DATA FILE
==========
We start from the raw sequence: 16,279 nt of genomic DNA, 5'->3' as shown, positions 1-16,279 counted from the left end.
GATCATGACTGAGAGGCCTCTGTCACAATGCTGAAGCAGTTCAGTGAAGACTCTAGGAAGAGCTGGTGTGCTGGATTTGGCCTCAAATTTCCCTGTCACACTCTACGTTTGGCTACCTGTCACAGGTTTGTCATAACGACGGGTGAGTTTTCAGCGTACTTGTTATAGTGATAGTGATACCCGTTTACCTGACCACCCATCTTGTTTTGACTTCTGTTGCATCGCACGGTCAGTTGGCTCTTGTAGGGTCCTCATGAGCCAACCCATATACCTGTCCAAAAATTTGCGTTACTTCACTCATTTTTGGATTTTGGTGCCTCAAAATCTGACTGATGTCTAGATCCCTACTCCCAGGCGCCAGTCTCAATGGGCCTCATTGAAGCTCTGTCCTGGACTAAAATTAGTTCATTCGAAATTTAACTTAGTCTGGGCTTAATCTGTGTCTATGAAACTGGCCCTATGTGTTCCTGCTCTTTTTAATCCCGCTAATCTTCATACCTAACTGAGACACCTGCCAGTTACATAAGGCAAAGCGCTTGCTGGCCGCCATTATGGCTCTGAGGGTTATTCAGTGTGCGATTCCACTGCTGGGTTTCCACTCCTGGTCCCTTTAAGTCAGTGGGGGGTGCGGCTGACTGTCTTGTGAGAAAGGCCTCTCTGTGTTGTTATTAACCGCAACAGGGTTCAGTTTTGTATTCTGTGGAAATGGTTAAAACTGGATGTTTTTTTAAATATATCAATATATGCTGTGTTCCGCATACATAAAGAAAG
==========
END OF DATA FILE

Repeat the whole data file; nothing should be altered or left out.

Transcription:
We start from the raw sequence: 16,279 nt of genomic DNA, 5'->3' as shown, positions 1-16,279 counted from the left end.
GATCATGACTGAGAGGCCTCTGTCACAATGCTGAAGCAGTTCAGTGAAGACTCTAGGAAGAGCTGGTGTGCTGGATTTGGCCTCAAATTTCCCTGTCACACTCTACGTTTGGCTACCTGTCACAGGTTTGTCATAACGACGGGTGAGTTTTCAGCGTACTTGTTATAGTGATAGTGATACCCGTTTACCTGACCACCCATCTTGTTTTGACTTCTGTTGCATCGCACGGTCAGTTGGCTCTTGTAGGGTCCTCATGAGCCAACCCATATACCTGTCCAAAAATTTGCGTTACTTCACTCATTTTTGGATTTTGGTGCCTCAAAATCTGACTGATGTCTAGATCCCTACTCCCAGGCGCCAGTCTCAATGGGCCTCATTGAAGCTCTGTCCTGGACTAAAATTAGTTCATTCGAAATTTAACTTAGTCTGGGCTTAATCTGTGTCTATGAAACTGGCCCTATGTGTTCCTGCTCTTTTTAATCCCGCTAATCTTCATACCTAACTGAGACACCTGCCAGTTACATAAGGCAAAGCGCTTGCTGGCCGCCATTATGGCTCTGAGGGTTATTCAGTGTGCGATTCCACTGCTGGGTTTCCACTCCTGGTCCCTTTAAGTCAGTGGGGGGTGCGGCTGACTGTCTTGTGAGAAAGGCCTCTCTGTGTTGTTATTAACCGCAACAGGGTTCAGTTTTGTATTCTGTGGAAATGGTTAAAACTGGATGTTTTTTTAAATATATCAATATATGCTGTGTTCCGCATACATAAAGAAAG